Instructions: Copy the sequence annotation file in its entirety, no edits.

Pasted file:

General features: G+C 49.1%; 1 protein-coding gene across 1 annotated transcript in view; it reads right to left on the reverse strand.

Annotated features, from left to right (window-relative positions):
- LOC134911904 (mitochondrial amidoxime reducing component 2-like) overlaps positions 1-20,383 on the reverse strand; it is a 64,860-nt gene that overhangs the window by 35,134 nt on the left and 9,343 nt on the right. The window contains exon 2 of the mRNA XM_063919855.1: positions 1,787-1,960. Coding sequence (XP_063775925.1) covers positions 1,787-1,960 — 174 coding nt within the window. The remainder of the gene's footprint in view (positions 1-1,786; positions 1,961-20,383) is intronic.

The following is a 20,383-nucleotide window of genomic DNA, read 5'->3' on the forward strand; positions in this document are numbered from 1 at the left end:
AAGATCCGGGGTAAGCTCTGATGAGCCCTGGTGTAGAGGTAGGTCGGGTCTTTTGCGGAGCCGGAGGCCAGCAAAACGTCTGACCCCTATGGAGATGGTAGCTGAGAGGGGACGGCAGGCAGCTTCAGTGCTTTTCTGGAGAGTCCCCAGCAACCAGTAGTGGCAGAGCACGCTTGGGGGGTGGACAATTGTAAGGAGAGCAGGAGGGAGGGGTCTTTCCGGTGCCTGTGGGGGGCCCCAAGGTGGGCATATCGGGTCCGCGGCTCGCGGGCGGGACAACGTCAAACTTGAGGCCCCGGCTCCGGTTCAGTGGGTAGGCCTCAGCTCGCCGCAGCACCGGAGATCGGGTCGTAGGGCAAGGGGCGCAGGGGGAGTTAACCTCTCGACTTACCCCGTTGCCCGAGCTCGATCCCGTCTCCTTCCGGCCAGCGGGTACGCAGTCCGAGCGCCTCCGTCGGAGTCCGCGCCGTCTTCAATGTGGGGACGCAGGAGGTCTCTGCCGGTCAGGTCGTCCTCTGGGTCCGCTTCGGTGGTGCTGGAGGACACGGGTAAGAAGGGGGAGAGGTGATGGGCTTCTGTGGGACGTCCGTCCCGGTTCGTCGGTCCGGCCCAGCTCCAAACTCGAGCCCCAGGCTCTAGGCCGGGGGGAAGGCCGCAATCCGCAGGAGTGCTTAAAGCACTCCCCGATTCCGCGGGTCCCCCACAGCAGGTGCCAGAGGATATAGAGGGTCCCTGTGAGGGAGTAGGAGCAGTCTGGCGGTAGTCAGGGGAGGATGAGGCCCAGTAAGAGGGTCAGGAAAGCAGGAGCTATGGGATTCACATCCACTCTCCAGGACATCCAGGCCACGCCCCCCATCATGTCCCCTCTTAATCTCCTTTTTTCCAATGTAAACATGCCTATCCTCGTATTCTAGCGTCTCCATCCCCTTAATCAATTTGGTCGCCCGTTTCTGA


General features: G+C 49.1%; 1 protein-coding gene across 1 annotated transcript in view; it reads right to left on the reverse strand.

Annotated features, from left to right (window-relative positions):
- LOC134911904 (mitochondrial amidoxime reducing component 2-like) overlaps positions 1-20,383 on the reverse strand; it is a 64,860-nt gene that overhangs the window by 35,134 nt on the left and 9,343 nt on the right. The window contains exon 2 of the mRNA XM_063919855.1: positions 1,787-1,960. Coding sequence (XP_063775925.1) covers positions 1,787-1,960 — 174 coding nt within the window. The remainder of the gene's footprint in view (positions 1-1,786; positions 1,961-20,383) is intronic.

The following is a 20,383-nucleotide window of genomic DNA, read 5'->3' on the forward strand; positions in this document are numbered from 1 at the left end:
AAGATCCGGGGTAAGCTCTGATGAGCCCTGGTGTAGAGGTAGGTCGGGTCTTTTGCGGAGCCGGAGGCCAGCAAAACGTCTGACCCCTATGGAGATGGTAGCTGAGAGGGGACGGCAGGCAGCTTCAGTGCTTTTCTGGAGAGTCCCCAGCAACCAGTAGTGGCAGAGCACGCTTGGGGGGTGGACAATTGTAAGGAGAGCAGGAGGGAGGGGTCTTTCCGGTGCCTGTGGGGGGCCCCAAGGTGGGCATATCGGGTCCGCGGCTCGCGGGCGGGACAACGTCAAACTTGAGGCCCCGGCTCCGGTTCAGTGGGTAGGCCTCAGCTCGCCGCAGCACCGGAGATCGGGTCGTAGGGCAAGGGGCGCAGGGGGAGTTAACCTCTCGACTTACCCCGTTGCCCGAGCTCGATCCCGTCTCCTTCCGGCCAGCGGGTACGCAGTCCGAGCGCCTCCGTCGGAGTCCGCGCCGTCTTCAATGTGGGGACGCAGGAGGTCTCTGCCGGTCAGGTCGTCCTCTGGGTCCGCTTCGGTGGTGCTGGAGGACACGGGTAAGAAGGGGGAGAGGTGATGGGCTTCTGTGGGACGTCCGTCCCGGTTCGTCGGTCCGGCCCAGCTCCAAACTCGAGCCCCAGGCTCTAGGCCGGGGGGAAGGCCGCAATCCGCAGGAGTGCTTAAAGCACTCCCCGATTCCGCGGGTCCCCCACAGCAGGTGCCAGAGGATATAGAGGGTCCCTGTGAGGGAGTAGGAGCAGTCTGGCGGTAGTCAGGGGAGGATGAGGCCCAGTAAGAGGGTCAGGAAAGCAGGAGCTATGGGATTCACATCCACTCTCCAGGACATCCAGGCCACGCCCCCCATCATGTCCCCTCTTAATCTCCTTTTTTCCAATGTAAACATGCCTATCCTCGTATTCTAGCGTCTCCATCCCCTTAATCAATTTGGTCGCCCGTTTCTGA